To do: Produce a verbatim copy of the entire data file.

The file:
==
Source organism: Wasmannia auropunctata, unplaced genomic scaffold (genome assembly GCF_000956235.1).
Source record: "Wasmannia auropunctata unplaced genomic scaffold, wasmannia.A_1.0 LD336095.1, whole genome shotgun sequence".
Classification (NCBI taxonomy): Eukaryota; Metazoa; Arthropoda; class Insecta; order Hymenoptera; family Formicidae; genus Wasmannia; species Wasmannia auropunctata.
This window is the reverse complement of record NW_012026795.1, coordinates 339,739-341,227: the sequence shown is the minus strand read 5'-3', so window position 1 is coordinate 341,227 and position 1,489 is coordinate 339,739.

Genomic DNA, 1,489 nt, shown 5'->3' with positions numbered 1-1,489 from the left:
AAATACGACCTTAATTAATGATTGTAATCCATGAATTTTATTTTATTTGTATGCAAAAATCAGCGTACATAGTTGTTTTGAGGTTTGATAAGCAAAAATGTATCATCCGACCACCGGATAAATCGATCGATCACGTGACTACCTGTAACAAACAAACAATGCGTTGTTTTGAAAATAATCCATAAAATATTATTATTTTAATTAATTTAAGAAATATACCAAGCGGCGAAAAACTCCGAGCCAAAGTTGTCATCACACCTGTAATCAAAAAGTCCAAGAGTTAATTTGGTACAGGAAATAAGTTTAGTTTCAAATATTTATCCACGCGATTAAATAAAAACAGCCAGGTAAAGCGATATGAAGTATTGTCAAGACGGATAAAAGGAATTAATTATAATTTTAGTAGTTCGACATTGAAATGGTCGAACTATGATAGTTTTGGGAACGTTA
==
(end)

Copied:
Source organism: Wasmannia auropunctata, unplaced genomic scaffold (genome assembly GCF_000956235.1).
Source record: "Wasmannia auropunctata unplaced genomic scaffold, wasmannia.A_1.0 LD336095.1, whole genome shotgun sequence".
Classification (NCBI taxonomy): Eukaryota; Metazoa; Arthropoda; class Insecta; order Hymenoptera; family Formicidae; genus Wasmannia; species Wasmannia auropunctata.
This window is the reverse complement of record NW_012026795.1, coordinates 339,739-341,227: the sequence shown is the minus strand read 5'-3', so window position 1 is coordinate 341,227 and position 1,489 is coordinate 339,739.

Genomic DNA, 1,489 nt, shown 5'->3' with positions numbered 1-1,489 from the left:
AAATACGACCTTAATTAATGATTGTAATCCATGAATTTTATTTTATTTGTATGCAAAAATCAGCGTACATAGTTGTTTTGAGGTTTGATAAGCAAAAATGTATCATCCGACCACCGGATAAATCGATCGATCACGTGACTACCTGTAACAAACAAACAATGCGTTGTTTTGAAAATAATCCATAAAATATTATTATTTTAATTAATTTAAGAAATATACCAAGCGGCGAAAAACTCCGAGCCAAAGTTGTCATCACACCTGTAATCAAAAAGTCCAAGAGTTAATTTGGTACAGGAAATAAGTTTAGTTTCAAATATTTATCCACGCGATTAAATAAAAACAGCCAGGTAAAGCGATATGAAGTATTGTCAAGACGGATAAAAGGAATTAATTATAATTTTAGTAGTTCGACATTGAAATGGTCGAACTATGATAGTTTTGGGAACGTTA